Ester is currently studying her last year of the master’s program in Bioentrepreneurship at Karolinska Institute, and as a part of the program she has had the opportunity to do an internship at Bristol-Myers Squibb in Sweden. Ester holds a Bachelor’s degree in Biomedicine, also from Karolinska Institute, and has prior research experience from UNSW in Sydney, where she did her bachelor thesis within the field of HIV. In the future Ester sees herself making a difference for people by working in the healthcare industry, with projects that aim to improve the health of the population.
After almost five long years of studying at the university, I’m about to finish my master’s degree in bioentreprenurship from Karolinska Institute. Although, I’m currently at BMS Sweden, doing an internship and gaining invaluable work experience.
Transitioning from life as a student to life as a worker
Life as a student is usually hectic, and you survive by living in the moment, putting all your energy into finishing that next exam or paper. But doing an internship is something completely different, instead of only working for yourself, you’re also working for someone else. And during this experience it has also hit me that this is life! It is not about just surviving one month at a time, finishing the current project, and to “pass”. It’s about doing something that you like for many months, and years ahead, and finding that work-life balance everybody is talking about.
Stress is a central risk factor for many major diseases
So why I’m I, a 25-year-old-still-student thinking about the work-life balance. It’s not like I have that much to balance, yet. But studying within the medical field, I’ve studied and learnt a lot about the sick (and healthy) human. And something that has been a somewhat recurring theme, are the effects of stress. Stress that can seem so harmless, and that’s so easily brushed away, can many times be a crucial factor in developing a disease. Illnesses such as obesity, heart disease and autoimmune diseases, just to mention a few, are all linked to stress.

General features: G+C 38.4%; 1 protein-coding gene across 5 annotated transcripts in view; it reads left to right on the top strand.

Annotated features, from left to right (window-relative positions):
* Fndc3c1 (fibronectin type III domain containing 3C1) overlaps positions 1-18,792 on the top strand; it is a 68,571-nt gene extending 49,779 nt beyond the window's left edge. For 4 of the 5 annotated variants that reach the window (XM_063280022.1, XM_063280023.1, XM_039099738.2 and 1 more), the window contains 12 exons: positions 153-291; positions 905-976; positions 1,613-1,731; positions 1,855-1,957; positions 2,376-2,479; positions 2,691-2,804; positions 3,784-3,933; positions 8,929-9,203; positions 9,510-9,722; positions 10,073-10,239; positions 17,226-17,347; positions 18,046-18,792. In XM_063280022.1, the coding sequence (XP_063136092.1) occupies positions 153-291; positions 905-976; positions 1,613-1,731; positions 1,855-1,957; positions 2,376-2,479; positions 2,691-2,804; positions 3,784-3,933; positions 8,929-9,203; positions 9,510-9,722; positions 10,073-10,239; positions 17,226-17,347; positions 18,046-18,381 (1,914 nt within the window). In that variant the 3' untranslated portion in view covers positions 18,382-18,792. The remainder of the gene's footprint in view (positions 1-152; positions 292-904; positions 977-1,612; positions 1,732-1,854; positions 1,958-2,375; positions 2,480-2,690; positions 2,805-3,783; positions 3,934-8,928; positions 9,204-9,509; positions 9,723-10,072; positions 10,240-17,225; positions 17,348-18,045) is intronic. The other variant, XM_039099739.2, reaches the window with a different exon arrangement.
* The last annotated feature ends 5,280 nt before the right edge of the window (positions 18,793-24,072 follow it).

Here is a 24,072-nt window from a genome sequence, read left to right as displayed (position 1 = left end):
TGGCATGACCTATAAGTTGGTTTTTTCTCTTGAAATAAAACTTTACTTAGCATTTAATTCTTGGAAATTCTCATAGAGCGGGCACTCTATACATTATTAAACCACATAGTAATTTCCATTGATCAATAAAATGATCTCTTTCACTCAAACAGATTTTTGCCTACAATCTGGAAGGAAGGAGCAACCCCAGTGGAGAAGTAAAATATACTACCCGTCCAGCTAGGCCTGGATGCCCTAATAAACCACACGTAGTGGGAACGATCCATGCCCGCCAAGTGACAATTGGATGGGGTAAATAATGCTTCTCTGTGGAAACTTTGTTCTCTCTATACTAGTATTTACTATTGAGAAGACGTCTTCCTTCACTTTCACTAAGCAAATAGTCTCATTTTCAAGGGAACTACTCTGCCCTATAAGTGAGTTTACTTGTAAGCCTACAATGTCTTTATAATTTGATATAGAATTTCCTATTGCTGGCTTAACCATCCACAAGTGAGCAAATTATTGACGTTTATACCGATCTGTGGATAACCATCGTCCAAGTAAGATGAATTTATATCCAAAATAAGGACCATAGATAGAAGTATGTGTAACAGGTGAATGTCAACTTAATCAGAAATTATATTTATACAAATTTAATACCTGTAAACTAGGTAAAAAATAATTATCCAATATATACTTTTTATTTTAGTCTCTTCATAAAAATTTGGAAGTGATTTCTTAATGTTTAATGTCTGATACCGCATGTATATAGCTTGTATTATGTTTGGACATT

Not only about treating, the pharma industry should also focus on preventing risk factors
Stress is something we can prevent, by for example finding work-life balance. And as I’m approaching a future career in the healthcare industry I’m not just thinking about my own future stress handling, but also the role of the industry in prevention; prevention of risk factors, such as stress. In order to successfully tackle the future challenges of healthcare, including the increasing prevalence of noncommunicable and a growing elderly population, the industry will have to put increasing emphasis on prevention, in addition to treatment. Many efforts are already being made, but more needs be done. Hopefully my own awareness will help me tackle my future work-life balance and handle stress in a good way, and that my career choice will give me the chance to help others to do so too.
Horizontbloggen är ett debattforum för aktuella läkemedelsrelaterade ämnen med målet att vara en aktiv del i läkemedelsdebatten och att samspela med olika intressenter för att bidra till ökad kunskap och ge underlag för faktabaserade förslag och beslut. Bloggen riktar sig främst till politiker, myndigheter, tjänstemän, patientföreträdare och andra beslutsfattare inom svensk hälso- och sjukvård, men även patienter och anhöriga.
Kajsa Asp Jonson är legitimerad dietist, journalist och författare. Sedan tio år tillbaka driver hon eget företag med fokus på kommunikation och inspiration kring hälsa, goda matvanor och prevention.
Kajsa vill inspirera till ett skönare liv utan pekpinnar – en hållbar livsstil som dessutom gör att vi på kan leva friskare och längre, njuta av vår tid på jorden och samtidigt få de gemensamma resurserna att räcka till mer.
För mer information, se www.kajsaasp.se
Fabian Madelon is Business Control Function manager with responsibility for Nordics at Bristol Myers Squibb. He is married and father of a 10-year-old son and an 8-year-old-daughter. He has a rare form of cancer that was discovered in 2010 and which triggered major operations on three different organs over the past eight years.
He decided to be on a one-year leave of absence in 2018 with two objectives in mind. The first one is to better understand his disease and find ways to fight it. The second is to use his experience at the hospital to help other patients go through the trauma of major operations.